WhatsApp alert! If you have visited these websites, change your password NOW

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Cyber ​​thieves are trying a new tactic to gain access to WhatsApp accounts and it is a threat that all users should be aware of. The Facebook-owned company claims to have discovered more than 39,000 websites that attempt to steal user details through convincing fake login pages.

And it wasn’t just WhatsApp that got caught in the scam with thieves also trying to pinch Facebook, Messenger, and Instagram account details. New phishing attacks lure victims to websites that appear to be operated by a trusted entity

However, everything is false and the content of the site is designed to persuade a victim to enter sensitive information, such as a password or an email address. Facebook is so concerned about this latest wave of data theft websites that it has now filed a lawsuit in an attempt to stop cyber thieves in their tracks.

In a message posted on his Blog, Facebook said: “Today we filed a federal lawsuit in a California court to disrupt phishing attacks designed to trick people into sharing their login credentials on fake login pages for Facebook, Messenger , Instagram and WhatsApp Phishing is a significant threat to millions of Internet users.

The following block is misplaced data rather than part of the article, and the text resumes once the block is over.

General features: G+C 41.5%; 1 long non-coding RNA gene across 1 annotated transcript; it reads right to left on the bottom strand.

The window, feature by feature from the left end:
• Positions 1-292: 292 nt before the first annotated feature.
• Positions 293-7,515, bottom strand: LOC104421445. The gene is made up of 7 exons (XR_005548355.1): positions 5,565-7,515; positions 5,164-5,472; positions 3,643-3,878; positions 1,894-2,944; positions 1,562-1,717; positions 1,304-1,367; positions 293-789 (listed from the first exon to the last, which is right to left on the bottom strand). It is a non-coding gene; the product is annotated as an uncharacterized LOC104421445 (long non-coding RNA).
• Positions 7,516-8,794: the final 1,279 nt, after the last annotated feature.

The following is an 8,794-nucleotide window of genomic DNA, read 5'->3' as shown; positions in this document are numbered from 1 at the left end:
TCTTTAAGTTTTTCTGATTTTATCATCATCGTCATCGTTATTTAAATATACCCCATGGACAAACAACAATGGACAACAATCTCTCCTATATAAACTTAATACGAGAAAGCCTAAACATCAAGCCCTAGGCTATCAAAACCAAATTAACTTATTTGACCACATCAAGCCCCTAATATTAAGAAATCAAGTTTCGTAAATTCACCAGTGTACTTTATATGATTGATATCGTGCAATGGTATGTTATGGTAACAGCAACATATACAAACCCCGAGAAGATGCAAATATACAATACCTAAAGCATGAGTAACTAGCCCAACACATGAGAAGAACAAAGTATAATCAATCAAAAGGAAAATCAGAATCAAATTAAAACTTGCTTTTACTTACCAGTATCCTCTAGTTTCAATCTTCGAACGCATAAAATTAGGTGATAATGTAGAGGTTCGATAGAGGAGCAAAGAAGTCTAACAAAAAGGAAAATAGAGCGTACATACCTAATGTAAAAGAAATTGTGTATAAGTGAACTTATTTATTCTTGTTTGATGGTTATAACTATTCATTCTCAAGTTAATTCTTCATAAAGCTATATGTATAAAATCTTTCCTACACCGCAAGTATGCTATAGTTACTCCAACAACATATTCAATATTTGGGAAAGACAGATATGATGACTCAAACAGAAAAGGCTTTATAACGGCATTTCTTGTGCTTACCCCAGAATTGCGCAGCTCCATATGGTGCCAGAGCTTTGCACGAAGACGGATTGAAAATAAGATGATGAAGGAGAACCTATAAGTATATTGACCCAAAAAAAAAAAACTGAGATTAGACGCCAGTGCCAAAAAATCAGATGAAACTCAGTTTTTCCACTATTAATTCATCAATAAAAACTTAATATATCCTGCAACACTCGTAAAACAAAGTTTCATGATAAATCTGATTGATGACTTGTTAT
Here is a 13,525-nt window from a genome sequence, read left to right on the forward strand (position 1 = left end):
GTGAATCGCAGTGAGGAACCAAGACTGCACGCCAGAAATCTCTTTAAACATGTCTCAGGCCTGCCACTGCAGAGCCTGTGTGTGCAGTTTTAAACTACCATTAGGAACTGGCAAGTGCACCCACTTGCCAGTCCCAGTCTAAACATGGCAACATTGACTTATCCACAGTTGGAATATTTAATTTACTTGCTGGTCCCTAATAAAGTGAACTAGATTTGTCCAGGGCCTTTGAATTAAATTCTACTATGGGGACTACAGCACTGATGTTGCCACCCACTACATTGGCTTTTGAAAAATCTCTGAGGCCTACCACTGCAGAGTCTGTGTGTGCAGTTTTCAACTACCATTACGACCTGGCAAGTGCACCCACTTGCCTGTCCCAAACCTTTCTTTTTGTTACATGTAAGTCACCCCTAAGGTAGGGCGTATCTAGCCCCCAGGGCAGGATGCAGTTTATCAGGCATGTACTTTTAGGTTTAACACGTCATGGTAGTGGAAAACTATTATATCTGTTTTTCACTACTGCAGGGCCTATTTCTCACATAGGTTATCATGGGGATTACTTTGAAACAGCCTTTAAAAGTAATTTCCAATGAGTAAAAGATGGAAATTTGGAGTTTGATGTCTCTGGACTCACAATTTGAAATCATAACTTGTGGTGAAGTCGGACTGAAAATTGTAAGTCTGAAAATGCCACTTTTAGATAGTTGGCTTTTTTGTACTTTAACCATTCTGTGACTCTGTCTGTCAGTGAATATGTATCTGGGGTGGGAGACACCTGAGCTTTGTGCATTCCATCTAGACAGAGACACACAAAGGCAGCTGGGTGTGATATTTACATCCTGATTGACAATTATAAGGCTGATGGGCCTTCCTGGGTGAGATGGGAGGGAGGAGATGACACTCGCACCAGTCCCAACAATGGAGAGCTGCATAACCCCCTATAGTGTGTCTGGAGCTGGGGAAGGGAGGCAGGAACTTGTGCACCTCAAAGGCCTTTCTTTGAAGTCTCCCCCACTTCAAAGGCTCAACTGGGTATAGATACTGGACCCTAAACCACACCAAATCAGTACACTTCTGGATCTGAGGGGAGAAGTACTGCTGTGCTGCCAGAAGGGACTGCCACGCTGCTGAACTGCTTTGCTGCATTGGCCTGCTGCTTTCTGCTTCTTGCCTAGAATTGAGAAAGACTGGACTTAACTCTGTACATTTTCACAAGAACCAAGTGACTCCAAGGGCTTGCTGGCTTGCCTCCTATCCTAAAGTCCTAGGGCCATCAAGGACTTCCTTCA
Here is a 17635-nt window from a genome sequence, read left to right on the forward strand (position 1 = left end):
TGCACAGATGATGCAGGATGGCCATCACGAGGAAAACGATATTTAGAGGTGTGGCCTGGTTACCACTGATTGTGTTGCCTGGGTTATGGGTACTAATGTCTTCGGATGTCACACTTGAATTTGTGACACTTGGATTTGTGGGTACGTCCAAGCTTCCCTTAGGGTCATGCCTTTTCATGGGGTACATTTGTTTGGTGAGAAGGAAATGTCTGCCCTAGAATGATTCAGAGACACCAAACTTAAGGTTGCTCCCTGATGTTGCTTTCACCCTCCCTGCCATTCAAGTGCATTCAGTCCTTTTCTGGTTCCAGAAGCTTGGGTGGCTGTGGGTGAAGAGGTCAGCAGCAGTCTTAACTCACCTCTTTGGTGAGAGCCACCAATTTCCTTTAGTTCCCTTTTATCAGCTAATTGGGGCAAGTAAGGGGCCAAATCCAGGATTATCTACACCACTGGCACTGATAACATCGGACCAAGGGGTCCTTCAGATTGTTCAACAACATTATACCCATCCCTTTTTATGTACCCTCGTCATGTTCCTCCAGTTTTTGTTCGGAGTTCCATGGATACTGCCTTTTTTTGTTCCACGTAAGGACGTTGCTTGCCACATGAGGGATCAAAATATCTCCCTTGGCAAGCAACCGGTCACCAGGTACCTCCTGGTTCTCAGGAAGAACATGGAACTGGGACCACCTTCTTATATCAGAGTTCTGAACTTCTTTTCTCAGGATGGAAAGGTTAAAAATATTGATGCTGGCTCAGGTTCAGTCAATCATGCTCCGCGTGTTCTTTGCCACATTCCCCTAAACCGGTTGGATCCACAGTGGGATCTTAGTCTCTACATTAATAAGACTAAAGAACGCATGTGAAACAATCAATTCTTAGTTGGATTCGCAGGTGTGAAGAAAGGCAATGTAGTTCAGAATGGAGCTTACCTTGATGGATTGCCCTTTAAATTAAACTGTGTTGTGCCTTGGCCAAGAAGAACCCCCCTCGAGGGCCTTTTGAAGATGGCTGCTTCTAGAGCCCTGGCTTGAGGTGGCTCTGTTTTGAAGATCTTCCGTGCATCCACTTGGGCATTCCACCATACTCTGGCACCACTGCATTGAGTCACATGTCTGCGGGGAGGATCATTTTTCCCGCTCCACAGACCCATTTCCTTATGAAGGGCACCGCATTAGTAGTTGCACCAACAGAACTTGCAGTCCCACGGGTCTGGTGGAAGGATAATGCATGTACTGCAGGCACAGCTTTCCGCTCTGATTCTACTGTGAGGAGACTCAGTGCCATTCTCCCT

“This lawsuit is one more step in our continued efforts to protect the safety and privacy of individuals, send a clear message to those who attempt to abuse our platform, and increase the accountability of those who abuse the technology. . “

If you receive an email, text, or WhatsApp message asking you to log into one of your Facebook accounts through a website, the advice is simple. Do not enter any details unless you are 100% sure they are from an official source.

Facebook says that all emails about your account always come from fb.com, facebook.com, or facebookmail.com. You can always visit www.facebook.com or open your Facebook app to check out important company messages.

If you receive a suspicious email or message claiming to be from Facebook, WhatsApp, or Instagram, do not click on any links or attachments.

It’s also a good idea not to respond to messages asking for your password, Social Security number, or credit card information.

If you think you’ve accidentally entered your username or password in a strange link, then someone else may be able to log into your account.

Facebook offers this advice if you think your account is in danger:

• If you can sign in to your account, learn how to secure your account by resetting your password and signing out of any devices you don’t have.

• If you can’t access your account and your username or password doesn’t work, learn how to recover your account.

• If you want to see if anything strange has happened on your account, learn how to review recent activity and check recent emails sent from Facebook.


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